Federal Revenue and Financial Services Minister Kelly O'Dwyer has rebuffed the Labor Party's push to raise the superannuation guarantee (SG), pointing out several reasons why this is not the only answer to help boost retirement savings.
O'Dwyer told an industry conference that "mandating what people must put into their superannuation isn't the only way to increase retirement savings" and that it would be wrong to assume the SG will guarantee someone's present lifestyle once they reach retirement.
"Nor would it be right to think that the super-guarantee particularly benefits low income earners. Far from it," she said.
The SG rate is fixed at 9.5% until 1 July 2021, but is set to increase to 12% from 1 July 2025.
O'Dwyer said bumping up the SG from 9.5% to 12% calculates to about $10 billion of inflows into the industry in 2025-26, and alluded that this money is not always spent wisely for the benefit of members.
This leads to "a bonus of hundreds of millions of dollars in fees each year for the industry and ever increasing salaries for industry professionals," she said.
"And that is before you take into account all that additional money sloshing around for other cultural practices that have built up along the way.
"Members of superannuation funds have to stand by and watch as their retirement savings are spent on straight out political advertising."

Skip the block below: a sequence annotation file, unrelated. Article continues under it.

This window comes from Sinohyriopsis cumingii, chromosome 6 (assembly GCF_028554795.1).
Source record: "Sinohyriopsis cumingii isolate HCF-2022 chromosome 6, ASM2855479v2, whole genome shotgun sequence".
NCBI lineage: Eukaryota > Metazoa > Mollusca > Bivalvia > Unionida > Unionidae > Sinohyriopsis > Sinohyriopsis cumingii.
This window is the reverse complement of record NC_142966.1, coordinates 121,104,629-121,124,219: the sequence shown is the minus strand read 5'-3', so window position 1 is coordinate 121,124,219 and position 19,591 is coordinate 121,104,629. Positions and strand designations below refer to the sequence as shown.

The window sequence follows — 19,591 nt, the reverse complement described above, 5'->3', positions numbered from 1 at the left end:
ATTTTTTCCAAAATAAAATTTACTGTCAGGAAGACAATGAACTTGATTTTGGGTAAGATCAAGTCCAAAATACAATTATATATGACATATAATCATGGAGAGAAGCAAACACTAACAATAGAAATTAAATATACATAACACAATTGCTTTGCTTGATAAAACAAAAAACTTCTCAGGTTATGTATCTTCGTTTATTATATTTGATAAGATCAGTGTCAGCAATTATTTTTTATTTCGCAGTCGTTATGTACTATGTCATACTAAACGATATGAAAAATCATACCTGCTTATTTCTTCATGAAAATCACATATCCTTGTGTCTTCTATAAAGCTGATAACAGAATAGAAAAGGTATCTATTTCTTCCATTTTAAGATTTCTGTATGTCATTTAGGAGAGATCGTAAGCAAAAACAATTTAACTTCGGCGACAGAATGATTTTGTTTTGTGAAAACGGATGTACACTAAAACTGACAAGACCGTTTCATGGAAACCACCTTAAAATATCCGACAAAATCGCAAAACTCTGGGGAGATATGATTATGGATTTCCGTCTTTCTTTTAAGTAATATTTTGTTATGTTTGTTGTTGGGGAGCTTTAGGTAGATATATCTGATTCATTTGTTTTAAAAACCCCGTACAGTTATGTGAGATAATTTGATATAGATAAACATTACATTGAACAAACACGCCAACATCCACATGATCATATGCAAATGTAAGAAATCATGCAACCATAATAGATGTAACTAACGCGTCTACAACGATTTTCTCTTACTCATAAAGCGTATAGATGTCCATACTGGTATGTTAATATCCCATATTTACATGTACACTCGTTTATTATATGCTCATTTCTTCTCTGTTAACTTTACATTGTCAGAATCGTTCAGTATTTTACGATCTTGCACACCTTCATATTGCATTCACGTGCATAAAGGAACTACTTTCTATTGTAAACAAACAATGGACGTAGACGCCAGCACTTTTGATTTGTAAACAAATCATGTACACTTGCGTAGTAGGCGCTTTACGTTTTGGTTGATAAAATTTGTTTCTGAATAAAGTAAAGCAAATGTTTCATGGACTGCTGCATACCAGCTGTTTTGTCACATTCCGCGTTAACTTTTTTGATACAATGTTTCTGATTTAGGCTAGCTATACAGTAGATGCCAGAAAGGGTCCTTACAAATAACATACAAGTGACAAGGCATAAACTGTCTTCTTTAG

The Henry Tax Review found employees bear the cost of SG contributions through lower wage growth - which only increases retirement income at the cost of reducing their current standard of living, she said.
O'Dwyer added this is something that should be top of mind in a historically low-wage growth environment. She also hit back at the super industry that's "often very quick to point out that the only way that people can achieve higher incomes in retirement is by compelling an ever increasing amount of wages to be sacrificed into superannuation."
A far better way to help Australians save for retirement is to give them the flexibility within the system to do so, she said.
It starts by making the system fair to women and small business owners for example; giving workers the right to choose which super fund should receive their hard-earned retirement savings; and by protecting members' money, she explained.
"Again, it is a mandated system so the government has a responsibility to ensure that fees and charges, including premiums for insurance products, are not inappropriately eroding retirement income," she said.
In its pre-budget submission, the Australian Institute of Superannuation Trustees (AIST) said waiting until 1 July 2025 for the SG to hit 12% represents a "major setback to a key long-term objective of superannuation."
Delays to the SG timetable will also create more fiscal pressure on future governments in relation to Age Pension funding. It recommends achieving a 12% rate in July 2022.